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250+ organisations commit to a 50/50 gender balance at music festivals

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Orchestras, opera companies, concert halls, and record labels are set to join a campaign for gender equality in the music industry.

The PRS Foundation has recently announced an extension of its Keychange pledge, in which music festivals, so often dominated by male performers, have committed to a 50/50 gender balance by 2022. Since its launch early last year, more than 180 festivals across the world, including BBC Proms, Kendal Calling and Tallinn Music Week have signed up.

Vanessa Reed, the founder of the campaign, said its success had surpassed expectations. “We were really reassured and excited by the fact that we were approached by so many people. Fairly quickly and with no particular marketing investment we reached 100 signatories by last June and now we are almost at 200 festivals.”

Reed said the gender gap was an industry-wide problem and it was a logical step to extend the campaign to organizations that would also include conservatoires, broadcasters, and agents.

“The music industry can’t work in silos. Every part affects the other so we want to join the dots and ensure that everyone is working together towards a shared goal, which will ultimately strengthen the music industry as a whole.”

The foundation said 50 organizations had so far signed up for the extended campaign after a series of behind-the-scenes talks ahead of the launch. They include the Barbican, Royal Opera, Opera North and the City of Birmingham Symphony Orchestra (CBSO).

Alexander Schulz, who came up with the idea of the Keychange 50/50 gender pledge, and is the CEO and Founder of Reeperbahn Festival said, “In 2017, when we launched the Keychange program at Reeperbahn Festival, we also declared our intention to present balanced line-ups on festival stages and conference stages by 2022. For us it was crucial, that we have a clear vision of our goals and transparent parameters to count the change. With this initiative we installed another helpful tool on the long road towards change for the entire music industry. This is much more than we were expecting and a wonderful add on to the original Keychange program. It’s a logical step in equal measures that the initiative has now been transferred to neighbouring businesses within the music industry and the media. We are very much looking forward to see the change in a broader way.”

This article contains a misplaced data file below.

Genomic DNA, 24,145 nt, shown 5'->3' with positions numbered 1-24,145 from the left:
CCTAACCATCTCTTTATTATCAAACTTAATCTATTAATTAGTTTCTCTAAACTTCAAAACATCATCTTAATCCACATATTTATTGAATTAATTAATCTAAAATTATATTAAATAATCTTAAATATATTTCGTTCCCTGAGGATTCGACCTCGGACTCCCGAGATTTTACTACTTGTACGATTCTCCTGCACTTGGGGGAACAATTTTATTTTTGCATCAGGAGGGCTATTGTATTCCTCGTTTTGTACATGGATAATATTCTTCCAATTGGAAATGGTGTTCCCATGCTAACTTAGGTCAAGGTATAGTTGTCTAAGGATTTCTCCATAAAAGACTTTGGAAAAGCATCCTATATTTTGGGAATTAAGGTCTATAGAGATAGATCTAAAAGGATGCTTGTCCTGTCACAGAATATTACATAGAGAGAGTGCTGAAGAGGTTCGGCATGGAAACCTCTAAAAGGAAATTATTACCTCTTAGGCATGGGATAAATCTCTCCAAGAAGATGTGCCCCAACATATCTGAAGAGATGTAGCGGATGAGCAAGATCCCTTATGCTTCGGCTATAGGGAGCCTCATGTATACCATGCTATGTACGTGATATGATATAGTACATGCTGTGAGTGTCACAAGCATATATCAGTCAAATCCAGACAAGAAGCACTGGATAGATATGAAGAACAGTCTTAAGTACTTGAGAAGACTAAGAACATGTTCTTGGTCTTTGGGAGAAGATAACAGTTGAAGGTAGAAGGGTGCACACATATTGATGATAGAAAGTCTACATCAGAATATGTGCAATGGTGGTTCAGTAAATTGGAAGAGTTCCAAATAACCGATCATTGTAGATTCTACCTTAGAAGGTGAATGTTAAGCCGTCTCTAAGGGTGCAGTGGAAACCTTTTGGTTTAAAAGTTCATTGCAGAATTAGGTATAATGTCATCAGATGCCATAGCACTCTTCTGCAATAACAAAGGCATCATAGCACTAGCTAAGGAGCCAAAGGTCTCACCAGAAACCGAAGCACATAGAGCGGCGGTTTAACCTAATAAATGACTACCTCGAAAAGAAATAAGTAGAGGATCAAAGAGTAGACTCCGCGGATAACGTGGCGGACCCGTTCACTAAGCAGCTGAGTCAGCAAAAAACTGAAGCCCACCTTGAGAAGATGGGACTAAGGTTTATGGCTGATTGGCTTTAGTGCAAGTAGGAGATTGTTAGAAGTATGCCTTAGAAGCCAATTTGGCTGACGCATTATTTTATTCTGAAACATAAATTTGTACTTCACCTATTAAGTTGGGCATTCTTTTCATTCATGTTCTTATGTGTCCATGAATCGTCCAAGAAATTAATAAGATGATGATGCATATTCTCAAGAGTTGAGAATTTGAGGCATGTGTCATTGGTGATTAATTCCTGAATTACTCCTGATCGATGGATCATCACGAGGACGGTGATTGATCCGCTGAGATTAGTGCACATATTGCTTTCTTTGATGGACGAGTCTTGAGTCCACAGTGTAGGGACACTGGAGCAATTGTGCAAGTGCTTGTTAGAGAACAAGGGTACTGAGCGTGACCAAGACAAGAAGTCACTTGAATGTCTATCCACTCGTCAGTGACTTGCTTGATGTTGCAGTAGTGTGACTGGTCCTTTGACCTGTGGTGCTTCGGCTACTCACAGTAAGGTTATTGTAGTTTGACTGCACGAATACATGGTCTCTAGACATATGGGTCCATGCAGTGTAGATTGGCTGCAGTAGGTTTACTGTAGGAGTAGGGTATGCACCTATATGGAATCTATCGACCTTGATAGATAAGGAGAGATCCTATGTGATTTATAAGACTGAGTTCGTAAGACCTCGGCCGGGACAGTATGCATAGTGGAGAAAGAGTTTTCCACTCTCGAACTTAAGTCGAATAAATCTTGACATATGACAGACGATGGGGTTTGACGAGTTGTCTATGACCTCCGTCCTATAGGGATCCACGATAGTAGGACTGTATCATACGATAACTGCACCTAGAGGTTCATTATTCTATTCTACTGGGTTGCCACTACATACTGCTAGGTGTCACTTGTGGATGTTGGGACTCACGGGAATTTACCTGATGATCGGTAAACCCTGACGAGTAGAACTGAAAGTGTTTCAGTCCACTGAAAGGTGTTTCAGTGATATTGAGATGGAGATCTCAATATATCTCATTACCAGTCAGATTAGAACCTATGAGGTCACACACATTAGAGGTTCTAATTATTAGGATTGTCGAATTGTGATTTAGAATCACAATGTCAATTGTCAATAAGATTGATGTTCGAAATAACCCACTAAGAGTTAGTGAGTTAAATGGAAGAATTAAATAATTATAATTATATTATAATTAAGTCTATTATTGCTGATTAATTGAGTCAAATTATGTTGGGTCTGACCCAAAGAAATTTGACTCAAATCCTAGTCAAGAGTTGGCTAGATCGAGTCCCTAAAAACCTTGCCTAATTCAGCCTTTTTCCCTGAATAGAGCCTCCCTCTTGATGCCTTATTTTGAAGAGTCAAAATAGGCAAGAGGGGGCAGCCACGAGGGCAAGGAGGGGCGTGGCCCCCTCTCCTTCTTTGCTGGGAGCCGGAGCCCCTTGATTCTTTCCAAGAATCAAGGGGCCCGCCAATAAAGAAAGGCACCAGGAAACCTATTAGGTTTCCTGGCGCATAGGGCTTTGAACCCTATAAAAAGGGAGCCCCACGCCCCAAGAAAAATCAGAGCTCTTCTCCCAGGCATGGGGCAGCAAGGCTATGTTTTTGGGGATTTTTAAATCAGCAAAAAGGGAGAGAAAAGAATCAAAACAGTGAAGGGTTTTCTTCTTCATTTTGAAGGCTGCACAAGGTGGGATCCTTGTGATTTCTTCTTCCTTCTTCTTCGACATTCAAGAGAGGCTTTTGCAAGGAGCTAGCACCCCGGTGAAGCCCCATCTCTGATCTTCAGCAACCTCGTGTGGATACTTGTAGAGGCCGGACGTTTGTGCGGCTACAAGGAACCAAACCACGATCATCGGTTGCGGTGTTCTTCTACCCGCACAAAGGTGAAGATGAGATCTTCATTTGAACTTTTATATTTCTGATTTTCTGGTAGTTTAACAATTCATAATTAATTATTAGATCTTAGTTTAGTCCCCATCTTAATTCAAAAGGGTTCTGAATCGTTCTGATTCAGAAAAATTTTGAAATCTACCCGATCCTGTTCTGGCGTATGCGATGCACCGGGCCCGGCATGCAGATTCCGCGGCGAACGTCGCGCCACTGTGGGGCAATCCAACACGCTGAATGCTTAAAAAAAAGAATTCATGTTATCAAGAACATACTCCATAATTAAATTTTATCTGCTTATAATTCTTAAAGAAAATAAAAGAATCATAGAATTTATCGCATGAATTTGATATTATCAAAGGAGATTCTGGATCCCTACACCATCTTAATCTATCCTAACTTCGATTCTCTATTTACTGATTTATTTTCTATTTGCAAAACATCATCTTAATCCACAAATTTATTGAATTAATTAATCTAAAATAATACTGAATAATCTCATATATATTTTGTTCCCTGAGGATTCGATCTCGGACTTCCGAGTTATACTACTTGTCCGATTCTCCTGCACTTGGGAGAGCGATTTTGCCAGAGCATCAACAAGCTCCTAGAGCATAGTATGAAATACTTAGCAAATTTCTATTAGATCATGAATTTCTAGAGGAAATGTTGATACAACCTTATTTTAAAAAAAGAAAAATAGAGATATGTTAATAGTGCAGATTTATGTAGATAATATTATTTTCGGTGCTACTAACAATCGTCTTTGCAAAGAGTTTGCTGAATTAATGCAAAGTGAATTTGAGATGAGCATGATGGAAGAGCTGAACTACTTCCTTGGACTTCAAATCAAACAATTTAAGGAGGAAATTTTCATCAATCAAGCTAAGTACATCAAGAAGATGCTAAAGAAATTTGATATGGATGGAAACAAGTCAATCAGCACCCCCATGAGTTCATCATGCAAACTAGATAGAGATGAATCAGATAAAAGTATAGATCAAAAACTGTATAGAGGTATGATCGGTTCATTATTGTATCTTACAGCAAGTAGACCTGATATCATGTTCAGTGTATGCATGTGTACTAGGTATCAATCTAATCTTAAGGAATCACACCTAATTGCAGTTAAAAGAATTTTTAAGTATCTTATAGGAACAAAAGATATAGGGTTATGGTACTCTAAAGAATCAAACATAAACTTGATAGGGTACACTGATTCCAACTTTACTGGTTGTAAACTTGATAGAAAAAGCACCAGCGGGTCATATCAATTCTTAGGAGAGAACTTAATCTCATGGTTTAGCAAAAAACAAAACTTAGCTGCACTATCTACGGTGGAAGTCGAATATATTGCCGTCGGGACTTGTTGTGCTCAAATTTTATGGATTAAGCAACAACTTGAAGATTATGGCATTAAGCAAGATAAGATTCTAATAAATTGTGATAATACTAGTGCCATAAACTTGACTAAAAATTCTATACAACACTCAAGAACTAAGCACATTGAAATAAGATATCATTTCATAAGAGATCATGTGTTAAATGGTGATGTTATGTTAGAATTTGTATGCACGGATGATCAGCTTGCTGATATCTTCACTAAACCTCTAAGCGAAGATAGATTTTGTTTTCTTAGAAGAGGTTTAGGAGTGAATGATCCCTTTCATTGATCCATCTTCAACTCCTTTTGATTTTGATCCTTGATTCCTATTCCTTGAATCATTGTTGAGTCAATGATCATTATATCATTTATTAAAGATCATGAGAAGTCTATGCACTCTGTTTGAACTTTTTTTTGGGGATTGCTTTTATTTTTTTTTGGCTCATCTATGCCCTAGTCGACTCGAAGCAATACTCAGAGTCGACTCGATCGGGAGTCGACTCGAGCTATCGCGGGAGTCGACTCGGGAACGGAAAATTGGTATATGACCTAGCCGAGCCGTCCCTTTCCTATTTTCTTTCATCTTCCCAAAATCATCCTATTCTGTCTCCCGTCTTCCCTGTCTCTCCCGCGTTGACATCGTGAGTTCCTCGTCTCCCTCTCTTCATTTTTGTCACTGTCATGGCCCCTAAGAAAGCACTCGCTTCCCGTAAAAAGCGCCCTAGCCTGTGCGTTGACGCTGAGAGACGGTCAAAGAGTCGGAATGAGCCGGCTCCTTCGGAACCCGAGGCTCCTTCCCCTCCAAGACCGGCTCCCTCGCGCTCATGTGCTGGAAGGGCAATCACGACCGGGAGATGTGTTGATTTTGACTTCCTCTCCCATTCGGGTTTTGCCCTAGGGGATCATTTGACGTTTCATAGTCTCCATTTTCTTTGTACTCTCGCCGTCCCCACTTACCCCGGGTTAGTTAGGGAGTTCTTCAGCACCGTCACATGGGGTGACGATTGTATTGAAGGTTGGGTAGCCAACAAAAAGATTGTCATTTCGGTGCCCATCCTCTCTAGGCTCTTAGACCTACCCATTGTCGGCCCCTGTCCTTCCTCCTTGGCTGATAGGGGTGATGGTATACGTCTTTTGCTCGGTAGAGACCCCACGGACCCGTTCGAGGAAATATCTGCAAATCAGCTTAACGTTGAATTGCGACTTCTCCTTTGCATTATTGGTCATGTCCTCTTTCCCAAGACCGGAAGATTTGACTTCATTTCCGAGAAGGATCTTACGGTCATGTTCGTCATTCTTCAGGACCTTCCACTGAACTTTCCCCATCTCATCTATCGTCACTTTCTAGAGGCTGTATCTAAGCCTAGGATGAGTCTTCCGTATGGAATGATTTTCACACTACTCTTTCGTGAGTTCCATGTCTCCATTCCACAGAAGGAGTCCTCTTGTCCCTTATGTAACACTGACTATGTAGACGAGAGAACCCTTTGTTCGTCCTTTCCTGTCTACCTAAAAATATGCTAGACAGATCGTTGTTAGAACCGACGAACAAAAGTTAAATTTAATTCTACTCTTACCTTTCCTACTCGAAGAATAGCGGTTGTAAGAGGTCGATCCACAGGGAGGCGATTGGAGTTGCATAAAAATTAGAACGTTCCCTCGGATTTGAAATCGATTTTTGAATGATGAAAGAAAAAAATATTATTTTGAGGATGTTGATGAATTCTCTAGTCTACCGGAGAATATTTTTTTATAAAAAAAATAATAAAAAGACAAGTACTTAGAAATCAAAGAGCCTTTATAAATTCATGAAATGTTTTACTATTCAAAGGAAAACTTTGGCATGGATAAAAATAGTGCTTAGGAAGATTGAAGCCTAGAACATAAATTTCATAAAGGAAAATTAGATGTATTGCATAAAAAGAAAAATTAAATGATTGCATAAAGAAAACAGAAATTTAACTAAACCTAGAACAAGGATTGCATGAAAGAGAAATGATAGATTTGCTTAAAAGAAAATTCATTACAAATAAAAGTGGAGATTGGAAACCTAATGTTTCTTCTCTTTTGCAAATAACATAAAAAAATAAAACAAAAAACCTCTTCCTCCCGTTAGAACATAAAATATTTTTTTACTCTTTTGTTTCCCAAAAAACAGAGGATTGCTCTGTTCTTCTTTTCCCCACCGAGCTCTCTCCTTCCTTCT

Festivals which signed up committed to programming gender-balanced lineups by 2022.

Signatories to the extended scheme will have targets relevant to their set-ups. That could mean for orchestras a 50/50 target of commissioned composers or balance of players or broadcasters using the pledge to keep tabs on who they use as presenters or guests on programs.

Earlier this year Keychange was awarded the Classical: NEXT Innovation Award, which is designed to place the spotlight on forward-thinking activities taking place around the world.

Building on these early successes, PRS Foundation has opened up the pledge to tackle the industry-wide gender gap after their research revealed that only 13 percent of orchestral works commissioned by British orchestras in the past 25 years were from female composers.

Earlier this year, PRS for Music announced that it has collected a record of £746 million in 2018.

 

 

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Abhishek Singh

Author: Abhishek Singh

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